Brad Pitt Day


Today was Brad Pitt day. I was standing in the public library, waiting to check out my books, since I was there to drop off my used batteries, something new the City of LA is doing, (and good for them!) when I got distracted by the books in the library. Books, good times. Must check out the books…. (Said in a Homer Simpson voice, drooling for donuts or beer.) As I was waiting in line with my books in hand, I glanced over at the display of videos to be checked out, and realized I had not looked at them for a while. As the person ahead of me was taking a leisurely time, I stepped out of line to look. As you can clearly tell, I did not get far. The two I stopped with, since I only have two days to watch and return them, are Burn After Reading and The Curious Case of Benjamin Button. Just so happened that these were two movies I had not seen at the movie theatre. Then again, I haven’t stepped foot in a movie theatre since I stopped working for a movie company, come to think of it. And despite it being a Coen brothers film and me their fan, I didn’t hear an overwhelming positive buzz for Burn After Reading, despite the all-star cast. Benjamin Button, I had started getting interested in, after it had left the theatres, because of a TED conference podcast of the new technology used to digitally age Brad Pitt and superimpose his facial expressions on other bodies. I was fascinated to find out the script was based on an F. Scott Fitzgerald story, and the script (or permutations of it) has been floating around Hollywood for decades. Just, the technology has not matched what was needed to film it. Now it finally has.

I was delighted to get to the end of the movie and discover a favorite actor of mine had had a supporting role, by reading the credits. So of course, I had to go back and fully savor his part. It was Jared Harris, in the part of Captain Mike Clark, the tugboat owner. He had a full beard throughout the film, the better to hide his distinctive pock marked face that I suspect keeps him from leading man roles, and he was doing an Irish brogue, so the face and voice I normally recognize was a bit disguised.  But I don’t think I had ever seen him with his shirt off before, assuming that too was not digitally altered. I think he is plenty attractive enough, certainly charismatic, riveting and memorable in all the roles I have seen him in, including a recent stint as a teleporting German criminal in Fringe last season.

And then, I get to the end of the DVD, and discover… nothing. The reason I so enjoy watching movies on DVDs is the sheer convenience. I can turn on the closed captioning and turn down the sound, so I can watch in the middle of the night and not bother neighbors. I love watching the DVD extras, and listening to whatever commentaries there might be. So besides the option for closed captioning on the Benjamin Button DVD, there was nothing else. The interesting TED podcast would have been a welcome addition. More elaboration on the technology, the other CG effects, the history of the story and script through Hollywood, all of these items would be welcome extras. So why nothing? Do I have to wait for a director’s cut for all the extras?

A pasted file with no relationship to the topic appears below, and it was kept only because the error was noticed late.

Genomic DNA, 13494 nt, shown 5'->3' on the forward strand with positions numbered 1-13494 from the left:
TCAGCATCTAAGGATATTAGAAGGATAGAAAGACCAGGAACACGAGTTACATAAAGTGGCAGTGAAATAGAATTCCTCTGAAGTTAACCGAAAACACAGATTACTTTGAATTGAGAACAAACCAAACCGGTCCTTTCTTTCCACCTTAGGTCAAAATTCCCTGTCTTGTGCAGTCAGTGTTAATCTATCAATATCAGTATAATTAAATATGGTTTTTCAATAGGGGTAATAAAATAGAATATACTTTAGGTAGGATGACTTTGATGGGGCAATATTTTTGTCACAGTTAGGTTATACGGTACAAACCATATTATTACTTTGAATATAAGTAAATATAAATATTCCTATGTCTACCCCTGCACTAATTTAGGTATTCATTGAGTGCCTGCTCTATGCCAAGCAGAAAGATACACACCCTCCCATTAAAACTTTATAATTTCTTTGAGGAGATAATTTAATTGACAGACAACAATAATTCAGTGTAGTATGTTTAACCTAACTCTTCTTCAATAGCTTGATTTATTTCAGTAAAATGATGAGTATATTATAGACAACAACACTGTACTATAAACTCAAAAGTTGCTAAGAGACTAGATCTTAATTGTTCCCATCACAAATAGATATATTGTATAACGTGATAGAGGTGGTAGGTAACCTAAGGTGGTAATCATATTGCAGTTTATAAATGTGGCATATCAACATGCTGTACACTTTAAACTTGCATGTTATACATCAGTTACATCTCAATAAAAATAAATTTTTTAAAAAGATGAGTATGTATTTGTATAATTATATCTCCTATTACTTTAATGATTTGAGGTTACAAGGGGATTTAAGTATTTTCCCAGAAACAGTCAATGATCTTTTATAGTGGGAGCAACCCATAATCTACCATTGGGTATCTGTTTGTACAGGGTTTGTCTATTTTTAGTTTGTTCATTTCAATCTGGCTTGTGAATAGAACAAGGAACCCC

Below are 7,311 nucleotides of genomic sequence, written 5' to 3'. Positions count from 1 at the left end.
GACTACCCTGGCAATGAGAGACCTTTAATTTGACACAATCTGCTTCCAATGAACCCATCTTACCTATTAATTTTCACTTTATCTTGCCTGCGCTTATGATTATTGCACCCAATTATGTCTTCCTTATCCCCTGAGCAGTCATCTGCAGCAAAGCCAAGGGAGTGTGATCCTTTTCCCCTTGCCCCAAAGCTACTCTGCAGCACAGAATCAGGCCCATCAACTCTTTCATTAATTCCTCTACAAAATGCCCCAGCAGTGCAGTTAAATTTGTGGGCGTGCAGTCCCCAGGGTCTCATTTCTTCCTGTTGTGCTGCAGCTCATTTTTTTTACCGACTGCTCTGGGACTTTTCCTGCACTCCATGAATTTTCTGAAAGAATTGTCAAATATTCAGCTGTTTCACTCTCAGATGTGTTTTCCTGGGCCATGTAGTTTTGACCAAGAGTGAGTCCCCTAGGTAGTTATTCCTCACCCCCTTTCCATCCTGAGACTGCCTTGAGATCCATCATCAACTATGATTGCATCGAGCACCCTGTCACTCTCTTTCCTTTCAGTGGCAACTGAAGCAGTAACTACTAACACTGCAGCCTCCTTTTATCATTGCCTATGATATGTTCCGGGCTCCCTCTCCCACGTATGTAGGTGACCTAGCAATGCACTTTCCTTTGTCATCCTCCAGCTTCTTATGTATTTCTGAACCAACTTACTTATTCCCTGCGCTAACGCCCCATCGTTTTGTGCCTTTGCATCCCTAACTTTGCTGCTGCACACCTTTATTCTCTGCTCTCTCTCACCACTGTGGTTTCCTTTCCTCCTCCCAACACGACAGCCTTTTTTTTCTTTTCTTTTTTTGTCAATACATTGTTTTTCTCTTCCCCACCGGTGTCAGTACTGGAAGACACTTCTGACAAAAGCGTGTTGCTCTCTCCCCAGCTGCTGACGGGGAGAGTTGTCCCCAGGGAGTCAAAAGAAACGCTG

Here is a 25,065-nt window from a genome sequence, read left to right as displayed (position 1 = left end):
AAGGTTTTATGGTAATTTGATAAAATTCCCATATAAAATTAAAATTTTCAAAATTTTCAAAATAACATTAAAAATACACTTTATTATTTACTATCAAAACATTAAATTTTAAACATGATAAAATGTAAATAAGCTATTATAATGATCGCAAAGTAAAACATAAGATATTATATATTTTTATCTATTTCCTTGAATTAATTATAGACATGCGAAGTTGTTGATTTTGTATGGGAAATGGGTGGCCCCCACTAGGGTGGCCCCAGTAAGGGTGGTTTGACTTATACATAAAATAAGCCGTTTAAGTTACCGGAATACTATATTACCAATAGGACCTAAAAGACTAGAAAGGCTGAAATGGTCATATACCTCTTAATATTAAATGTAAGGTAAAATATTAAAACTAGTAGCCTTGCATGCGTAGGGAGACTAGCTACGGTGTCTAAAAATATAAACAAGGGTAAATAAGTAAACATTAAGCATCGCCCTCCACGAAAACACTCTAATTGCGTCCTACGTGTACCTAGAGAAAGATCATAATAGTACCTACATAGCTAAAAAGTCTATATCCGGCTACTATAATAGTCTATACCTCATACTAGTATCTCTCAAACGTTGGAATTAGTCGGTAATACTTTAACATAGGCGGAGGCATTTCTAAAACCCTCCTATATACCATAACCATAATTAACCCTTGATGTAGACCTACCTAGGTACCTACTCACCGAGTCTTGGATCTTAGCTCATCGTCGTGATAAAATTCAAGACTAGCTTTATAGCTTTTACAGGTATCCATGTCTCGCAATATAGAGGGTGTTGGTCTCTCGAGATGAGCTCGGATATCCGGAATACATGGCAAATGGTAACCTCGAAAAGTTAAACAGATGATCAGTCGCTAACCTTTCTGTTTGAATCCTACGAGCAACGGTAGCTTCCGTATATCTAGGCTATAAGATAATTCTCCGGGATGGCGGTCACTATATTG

Just the other day I watched a movie from 1973, Lemora, A Child’s Tale of the Supernatural, and even it had a commentary, marking the 30th Anniversary of its release.

Yesterday was Firefly day. I finally finished watching the 14 episodes that marked the series entirety. I own the movie Serenity, and had tried to watch Firefly before, but when I found it on, rather than the disc sets from Netflix I had tried two years ago, somehow I could watch it. I noticed on Hulu that the broadcast dates of the episodes were not in the same order I watched them on Hulu, so I wonder if they might be in a different synch on the discs than Hulu, perhaps the reason I didn’t take to it. Who knows. Anyway, I am re-watching Serenity, and catching nuances to it that I had no ability to catch before, not having seen Firefly.

And here’s the cool part: I was watching like the second to last Firefly episode on Hulu down in the lobby in my building with the free wi-fi (since my router had gone out, AGAIN!), and one of my neighbors, within 30 seconds of talking to me, glancing at the screen, asked, “Firefly?” How impressive is that? He’s the same guy who from the mere T-shirt I was wearing one day, that had no identifying logo or name, told me he had no idea I was a Radiohead fan. Too bad he’s married. His wife just gave birth yesterday to their first child, a son. He was on his way back to the hospital to see them, when he ran into me in the lobby.

But it’s things like that that definitely make me happy to be living in the building I do, with the neighbors I do. Purely coincidental, but still a happy coincidence.

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